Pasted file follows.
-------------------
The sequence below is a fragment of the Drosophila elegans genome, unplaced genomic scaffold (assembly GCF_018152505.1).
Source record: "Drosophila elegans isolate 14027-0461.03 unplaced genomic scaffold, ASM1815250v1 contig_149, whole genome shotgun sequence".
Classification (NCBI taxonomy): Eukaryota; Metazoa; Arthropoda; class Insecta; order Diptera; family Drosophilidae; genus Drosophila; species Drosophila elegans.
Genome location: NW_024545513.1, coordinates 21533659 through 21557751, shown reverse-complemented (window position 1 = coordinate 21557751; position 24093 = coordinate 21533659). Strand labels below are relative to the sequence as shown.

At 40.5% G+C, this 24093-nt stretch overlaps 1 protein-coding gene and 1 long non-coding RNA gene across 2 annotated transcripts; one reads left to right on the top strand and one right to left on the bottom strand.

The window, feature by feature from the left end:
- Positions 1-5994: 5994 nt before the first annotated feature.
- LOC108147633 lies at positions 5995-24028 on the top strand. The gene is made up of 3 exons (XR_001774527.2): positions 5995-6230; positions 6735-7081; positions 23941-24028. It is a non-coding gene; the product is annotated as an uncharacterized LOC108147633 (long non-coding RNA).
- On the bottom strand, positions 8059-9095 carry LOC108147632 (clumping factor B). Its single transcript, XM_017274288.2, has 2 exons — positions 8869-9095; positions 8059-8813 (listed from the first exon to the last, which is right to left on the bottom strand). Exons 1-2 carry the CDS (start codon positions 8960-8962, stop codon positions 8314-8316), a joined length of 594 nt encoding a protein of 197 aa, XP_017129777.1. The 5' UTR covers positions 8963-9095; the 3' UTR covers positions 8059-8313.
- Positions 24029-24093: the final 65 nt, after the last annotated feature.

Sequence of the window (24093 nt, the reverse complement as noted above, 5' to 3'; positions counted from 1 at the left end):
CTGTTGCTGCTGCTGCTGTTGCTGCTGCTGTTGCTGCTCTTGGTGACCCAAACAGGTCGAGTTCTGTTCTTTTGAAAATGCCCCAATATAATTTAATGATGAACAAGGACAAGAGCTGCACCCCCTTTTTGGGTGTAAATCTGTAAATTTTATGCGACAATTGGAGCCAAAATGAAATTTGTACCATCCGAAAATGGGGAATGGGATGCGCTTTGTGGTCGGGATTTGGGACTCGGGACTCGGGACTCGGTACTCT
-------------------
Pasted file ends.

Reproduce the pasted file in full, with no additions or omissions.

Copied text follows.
The sequence below is a fragment of the Drosophila elegans genome, unplaced genomic scaffold (assembly GCF_018152505.1).
Source record: "Drosophila elegans isolate 14027-0461.03 unplaced genomic scaffold, ASM1815250v1 contig_149, whole genome shotgun sequence".
Classification (NCBI taxonomy): Eukaryota; Metazoa; Arthropoda; class Insecta; order Diptera; family Drosophilidae; genus Drosophila; species Drosophila elegans.
Genome location: NW_024545513.1, coordinates 21533659 through 21557751, shown reverse-complemented (window position 1 = coordinate 21557751; position 24093 = coordinate 21533659). Strand labels below are relative to the sequence as shown.

At 40.5% G+C, this 24093-nt stretch overlaps 1 protein-coding gene and 1 long non-coding RNA gene across 2 annotated transcripts; one reads left to right on the top strand and one right to left on the bottom strand.

The window, feature by feature from the left end:
- Positions 1-5994: 5994 nt before the first annotated feature.
- LOC108147633 lies at positions 5995-24028 on the top strand. The gene is made up of 3 exons (XR_001774527.2): positions 5995-6230; positions 6735-7081; positions 23941-24028. It is a non-coding gene; the product is annotated as an uncharacterized LOC108147633 (long non-coding RNA).
- On the bottom strand, positions 8059-9095 carry LOC108147632 (clumping factor B). Its single transcript, XM_017274288.2, has 2 exons — positions 8869-9095; positions 8059-8813 (listed from the first exon to the last, which is right to left on the bottom strand). Exons 1-2 carry the CDS (start codon positions 8960-8962, stop codon positions 8314-8316), a joined length of 594 nt encoding a protein of 197 aa, XP_017129777.1. The 5' UTR covers positions 8963-9095; the 3' UTR covers positions 8059-8313.
- Positions 24029-24093: the final 65 nt, after the last annotated feature.

Sequence of the window (24093 nt, the reverse complement as noted above, 5' to 3'; positions counted from 1 at the left end):
CTGTTGCTGCTGCTGCTGTTGCTGCTGCTGTTGCTGCTCTTGGTGACCCAAACAGGTCGAGTTCTGTTCTTTTGAAAATGCCCCAATATAATTTAATGATGAACAAGGACAAGAGCTGCACCCCCTTTTTGGGTGTAAATCTGTAAATTTTATGCGACAATTGGAGCCAAAATGAAATTTGTACCATCCGAAAATGGGGAATGGGATGCGCTTTGTGGTCGGGATTTGGGACTCGGGACTCGGGACTCGGTACTCT